As we saw in 2013, when that happens, the knock-on effect to stock markets is potentially significant: typically the higher beta markets (Asia & EM) get hit hardest as investors run for the exits and head for safety (probably cash). We have seen many times before that buying at such moments can lead to substantial gains in subsequent months if one is brave enough to jump. The key thing is having enough cash in reserve at the time to take advantage of such dislocations.

But - how long are investors prepared to wait...? The JP Morgan unconstrained fund, which holds 60% of its assets in cash, is sitting in the bottom 20% of its peer group for returns so far this year.

Waiting for the feared crash is starting to get expensive.

Our experience has also shown that clients don't like sitting on cash for periods of longer than a few months - understandably.But when does the need to preserve capital offset the shorter term drive to maximise returns?

Our answer to that is that - like everyone else - we don't know. But at some point, it will make sense to take a view and lock in gains and raise cash in preparation for a short-term market sell-off. Just not yet....



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Monday, June 23, 2014

Steady as she goes...?

A good piece from John Authers in the FT on Saturday (June 21st) highlighted 8 reasons to remain comfortable about US (and therefore Global) equities:

(1) No signs of Greenspan-ish "irrational exuberance" in a market which looks "controlled and methodical". There are no signs at present that prices are unsustainable.

(2) Continuing low levels of volatility. The VIX, which is frequently described as the "gear gauge" is near its lows for the year of 10.85 and has fallen by 21% so far in 2014 (by contrast, it stood at just under 90 during the Lehman crisis of October 2008).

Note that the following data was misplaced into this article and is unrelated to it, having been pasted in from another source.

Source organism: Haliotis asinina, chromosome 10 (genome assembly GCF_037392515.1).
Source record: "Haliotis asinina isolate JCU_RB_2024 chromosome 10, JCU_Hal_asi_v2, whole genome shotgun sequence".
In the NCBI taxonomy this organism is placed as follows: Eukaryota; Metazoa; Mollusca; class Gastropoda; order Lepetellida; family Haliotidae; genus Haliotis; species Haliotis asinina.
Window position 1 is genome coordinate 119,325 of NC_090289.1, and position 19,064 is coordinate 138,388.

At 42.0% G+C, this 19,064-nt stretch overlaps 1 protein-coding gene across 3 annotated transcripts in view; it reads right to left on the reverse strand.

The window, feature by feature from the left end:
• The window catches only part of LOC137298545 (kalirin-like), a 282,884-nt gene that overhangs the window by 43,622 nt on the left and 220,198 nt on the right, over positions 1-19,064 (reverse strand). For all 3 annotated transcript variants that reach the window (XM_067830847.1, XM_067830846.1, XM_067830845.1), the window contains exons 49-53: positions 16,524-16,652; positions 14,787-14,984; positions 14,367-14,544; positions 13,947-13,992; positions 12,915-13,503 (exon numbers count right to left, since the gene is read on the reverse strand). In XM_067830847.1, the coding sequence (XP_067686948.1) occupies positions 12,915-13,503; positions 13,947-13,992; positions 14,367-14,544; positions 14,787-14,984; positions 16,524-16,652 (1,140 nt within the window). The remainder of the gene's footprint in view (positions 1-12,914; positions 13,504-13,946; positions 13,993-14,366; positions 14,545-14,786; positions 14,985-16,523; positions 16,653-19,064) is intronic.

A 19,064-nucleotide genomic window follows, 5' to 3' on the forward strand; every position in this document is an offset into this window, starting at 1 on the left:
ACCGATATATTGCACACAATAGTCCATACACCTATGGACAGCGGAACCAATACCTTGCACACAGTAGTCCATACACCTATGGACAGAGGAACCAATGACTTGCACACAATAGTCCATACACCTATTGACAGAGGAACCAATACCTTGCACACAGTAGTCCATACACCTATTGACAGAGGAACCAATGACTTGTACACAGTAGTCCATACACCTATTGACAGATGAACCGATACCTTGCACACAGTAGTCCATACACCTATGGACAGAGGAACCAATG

(3) Relative valuations between stocks in the market are broadly under control, notwithstanding that fact that some areas of the market: biotech, internet and small caps look expensive.

(4) Sentiment remains suspicious - we're not yet at the "taxi driver" moment when everyone, including your local cabbie, is diving into the stockmarket. This is borne out by that fact that surveys of clients in Asia still point toward high cash weightings. Only after this stuff has moved off the sidelines should one really start to worry.

(5) M&A activity is still fairly muted. We're not yet at the same point where AOL used clearly overvalued shares to buy TimeWarner at the peak of the dotcom craze in 2000.

(6) High Yield Corporate bonds are not yet showing any signs of stress, with yields remaining stuck at historic lows.

(7) Gold, although rallying a bit of late, has still some ways to go before it highlights significant nervousness about other assets. We're less convinced by its validity as a real measure of fear and uncertainty but it bears close watching.

(8) Bond yields overall remain low, suggesting a still fairly relaxed global view on inflation and interest rates.

The FT's summary is" Barring a hawkish surprise from the Fed (certainly not forthcoming from last week's meeting) or some external [shock] such as escalation [of the conflict in] Iraq, it looks as though we must wait for a correction".

Last week Merrill Lynch was highlighting the possibility of a "melt-up" during the summer months. We think this looks possible, so hang in there....



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Javelin Wealth Management supports the global microfinance philanthropy initiative, the education charity,, and the Singapore Children's Cancer Foundation, New clients to the firm can nominate any or all of these charities for a donation we make on their behalf.